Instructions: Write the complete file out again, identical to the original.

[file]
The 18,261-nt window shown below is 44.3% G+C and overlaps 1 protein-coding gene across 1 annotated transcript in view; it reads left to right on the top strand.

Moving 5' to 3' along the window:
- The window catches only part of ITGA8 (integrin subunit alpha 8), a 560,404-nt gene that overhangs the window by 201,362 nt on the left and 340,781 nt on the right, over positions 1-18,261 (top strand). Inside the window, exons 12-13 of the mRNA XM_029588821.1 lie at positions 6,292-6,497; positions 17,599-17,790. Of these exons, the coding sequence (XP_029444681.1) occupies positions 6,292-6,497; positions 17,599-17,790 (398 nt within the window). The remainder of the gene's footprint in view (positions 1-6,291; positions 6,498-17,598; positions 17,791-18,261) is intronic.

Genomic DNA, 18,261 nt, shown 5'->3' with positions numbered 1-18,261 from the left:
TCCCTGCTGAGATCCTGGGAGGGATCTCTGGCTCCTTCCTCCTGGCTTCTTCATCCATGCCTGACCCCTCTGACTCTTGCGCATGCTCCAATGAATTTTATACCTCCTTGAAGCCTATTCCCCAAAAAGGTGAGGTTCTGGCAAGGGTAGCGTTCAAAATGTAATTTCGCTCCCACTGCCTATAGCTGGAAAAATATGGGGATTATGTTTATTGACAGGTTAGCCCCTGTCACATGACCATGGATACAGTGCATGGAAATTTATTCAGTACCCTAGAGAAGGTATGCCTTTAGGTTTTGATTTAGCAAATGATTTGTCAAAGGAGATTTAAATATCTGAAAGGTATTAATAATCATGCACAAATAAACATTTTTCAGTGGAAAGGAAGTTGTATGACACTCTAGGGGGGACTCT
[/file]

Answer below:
The 18,261-nt window shown below is 44.3% G+C and overlaps 1 protein-coding gene across 1 annotated transcript in view; it reads left to right on the top strand.

Moving 5' to 3' along the window:
- The window catches only part of ITGA8 (integrin subunit alpha 8), a 560,404-nt gene that overhangs the window by 201,362 nt on the left and 340,781 nt on the right, over positions 1-18,261 (top strand). Inside the window, exons 12-13 of the mRNA XM_029588821.1 lie at positions 6,292-6,497; positions 17,599-17,790. Of these exons, the coding sequence (XP_029444681.1) occupies positions 6,292-6,497; positions 17,599-17,790 (398 nt within the window). The remainder of the gene's footprint in view (positions 1-6,291; positions 6,498-17,598; positions 17,791-18,261) is intronic.

Genomic DNA, 18,261 nt, shown 5'->3' with positions numbered 1-18,261 from the left:
TCCCTGCTGAGATCCTGGGAGGGATCTCTGGCTCCTTCCTCCTGGCTTCTTCATCCATGCCTGACCCCTCTGACTCTTGCGCATGCTCCAATGAATTTTATACCTCCTTGAAGCCTATTCCCCAAAAAGGTGAGGTTCTGGCAAGGGTAGCGTTCAAAATGTAATTTCGCTCCCACTGCCTATAGCTGGAAAAATATGGGGATTATGTTTATTGACAGGTTAGCCCCTGTCACATGACCATGGATACAGTGCATGGAAATTTATTCAGTACCCTAGAGAAGGTATGCCTTTAGGTTTTGATTTAGCAAATGATTTGTCAAAGGAGATTTAAATATCTGAAAGGTATTAATAATCATGCACAAATAAACATTTTTCAGTGGAAAGGAAGTTGTATGACACTCTAGGGGGGACTCT